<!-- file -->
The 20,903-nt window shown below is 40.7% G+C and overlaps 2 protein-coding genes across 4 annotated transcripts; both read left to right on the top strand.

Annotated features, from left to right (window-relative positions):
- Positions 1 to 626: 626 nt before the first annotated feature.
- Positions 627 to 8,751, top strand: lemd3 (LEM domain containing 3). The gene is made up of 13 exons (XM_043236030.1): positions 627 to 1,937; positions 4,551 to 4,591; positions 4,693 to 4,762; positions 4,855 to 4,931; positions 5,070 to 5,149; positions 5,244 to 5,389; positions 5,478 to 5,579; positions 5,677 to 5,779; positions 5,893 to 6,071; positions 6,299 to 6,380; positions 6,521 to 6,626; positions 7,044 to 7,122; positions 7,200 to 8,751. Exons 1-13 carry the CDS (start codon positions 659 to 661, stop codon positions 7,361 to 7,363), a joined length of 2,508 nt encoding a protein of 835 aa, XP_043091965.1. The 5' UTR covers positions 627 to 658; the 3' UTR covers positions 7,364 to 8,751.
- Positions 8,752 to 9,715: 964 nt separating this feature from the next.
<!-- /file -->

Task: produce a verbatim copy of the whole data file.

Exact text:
The 20,903-nt window shown below is 40.7% G+C and overlaps 2 protein-coding genes across 4 annotated transcripts; both read left to right on the top strand.

Annotated features, from left to right (window-relative positions):
- Positions 1 to 626: 626 nt before the first annotated feature.
- Positions 627 to 8,751, top strand: lemd3 (LEM domain containing 3). The gene is made up of 13 exons (XM_043236030.1): positions 627 to 1,937; positions 4,551 to 4,591; positions 4,693 to 4,762; positions 4,855 to 4,931; positions 5,070 to 5,149; positions 5,244 to 5,389; positions 5,478 to 5,579; positions 5,677 to 5,779; positions 5,893 to 6,071; positions 6,299 to 6,380; positions 6,521 to 6,626; positions 7,044 to 7,122; positions 7,200 to 8,751. Exons 1-13 carry the CDS (start codon positions 659 to 661, stop codon positions 7,361 to 7,363), a joined length of 2,508 nt encoding a protein of 835 aa, XP_043091965.1. The 5' UTR covers positions 627 to 658; the 3' UTR covers positions 7,364 to 8,751.
- Positions 8,752 to 9,715: 964 nt separating this feature from the next.